A LETTER FROM LONDON: Once Goes Busking and Strange Interlude and Sweet Bird of Youth are Revived

By Ruth Leon
22 Jun 2013

Barrie Rutter in Rutherford and Son.
Photo by Nobby Clark
The rather ghostly (all billowing curtains and smoke) production by one of my favourite directors, Marianne Elliott, rather misses the blood and guts of Tennessee Williams' plot but at least allows the playwright's poetry to shine.

The third member of the gang, Arthur Miller, is missing this month but, if you want a real melodrama, one that could have starred Eugene O'Neill's actor father, you want Rutherford and Son, a fascinating period piece by Githa Sowerby, directed by Jonathan Miller, at the new St James Theatre. In it, a Victorian father who has terrorized his wife and all his children with his obsession with his glass manufacturing business, finds not only that he has alienated all of them but that his business is also in jeopardy.

It was a rare woman who wrote plays in 1912 and Githa Sowerby was just such a woman. Rutherford and Son was an instant hit at London's Royal Court Theatre. Nothing she wrote subsequently approached the gritty realism of her first play, nor its success. She has since become a heroine of the women's movement. Only late in her life (she died in 1970 at the age of 93) did she explain that the character of the father was based on her own grandfather, a cruel man whose sons eventually wrested the glass factory from his control.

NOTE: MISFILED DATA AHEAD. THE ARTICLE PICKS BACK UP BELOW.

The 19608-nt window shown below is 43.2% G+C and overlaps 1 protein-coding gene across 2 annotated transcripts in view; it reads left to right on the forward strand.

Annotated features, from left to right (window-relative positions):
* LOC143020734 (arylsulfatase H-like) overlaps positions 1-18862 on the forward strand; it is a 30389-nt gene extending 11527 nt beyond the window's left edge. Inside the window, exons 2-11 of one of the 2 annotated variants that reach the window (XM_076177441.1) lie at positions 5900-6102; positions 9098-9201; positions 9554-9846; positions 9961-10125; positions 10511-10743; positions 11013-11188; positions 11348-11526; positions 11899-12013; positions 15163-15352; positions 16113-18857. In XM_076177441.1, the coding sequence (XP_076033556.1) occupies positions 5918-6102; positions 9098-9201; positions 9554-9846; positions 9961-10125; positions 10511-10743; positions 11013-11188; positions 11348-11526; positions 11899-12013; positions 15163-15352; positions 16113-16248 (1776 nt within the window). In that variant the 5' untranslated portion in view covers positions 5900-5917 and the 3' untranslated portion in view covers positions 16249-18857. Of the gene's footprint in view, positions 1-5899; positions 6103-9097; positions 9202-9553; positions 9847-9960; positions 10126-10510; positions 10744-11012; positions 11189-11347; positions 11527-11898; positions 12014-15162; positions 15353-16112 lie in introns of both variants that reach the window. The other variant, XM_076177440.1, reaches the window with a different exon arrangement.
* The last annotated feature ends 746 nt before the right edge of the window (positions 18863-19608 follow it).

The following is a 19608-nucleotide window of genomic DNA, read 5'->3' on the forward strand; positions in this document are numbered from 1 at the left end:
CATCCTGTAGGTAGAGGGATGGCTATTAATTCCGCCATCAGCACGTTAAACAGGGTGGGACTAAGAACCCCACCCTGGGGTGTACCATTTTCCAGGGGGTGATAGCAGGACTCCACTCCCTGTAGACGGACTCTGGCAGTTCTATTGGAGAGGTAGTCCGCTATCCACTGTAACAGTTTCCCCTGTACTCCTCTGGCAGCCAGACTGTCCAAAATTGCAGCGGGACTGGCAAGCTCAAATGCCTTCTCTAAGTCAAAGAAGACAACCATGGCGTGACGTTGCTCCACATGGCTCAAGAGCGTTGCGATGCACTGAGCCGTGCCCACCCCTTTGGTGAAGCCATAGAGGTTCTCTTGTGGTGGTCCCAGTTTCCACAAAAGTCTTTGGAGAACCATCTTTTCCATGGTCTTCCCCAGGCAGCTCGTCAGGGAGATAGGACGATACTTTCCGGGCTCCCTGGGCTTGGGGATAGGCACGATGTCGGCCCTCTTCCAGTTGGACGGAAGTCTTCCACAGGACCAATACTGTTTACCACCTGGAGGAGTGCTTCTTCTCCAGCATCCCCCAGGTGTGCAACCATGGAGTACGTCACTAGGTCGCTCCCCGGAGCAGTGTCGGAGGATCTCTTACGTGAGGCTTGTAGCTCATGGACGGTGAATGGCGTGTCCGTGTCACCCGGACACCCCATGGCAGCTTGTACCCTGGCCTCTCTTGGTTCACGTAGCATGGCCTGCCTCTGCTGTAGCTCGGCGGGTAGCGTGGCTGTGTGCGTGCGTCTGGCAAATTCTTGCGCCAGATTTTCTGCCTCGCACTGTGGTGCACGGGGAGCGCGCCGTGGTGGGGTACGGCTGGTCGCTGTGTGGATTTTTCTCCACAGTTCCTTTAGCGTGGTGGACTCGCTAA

Barrie Rutter, who runs Northern Broadsides, a theatre company which produces Shakespeare and other classic drama using regional accents rather than the conventional pronounciation, plays the father, and the conviction in the acting comes from the entire company, even if sometimes the Northern dialect is a little difficult to follow. Americans who have occasional difficulty with accents from other parts of their diverse nation will sympathize.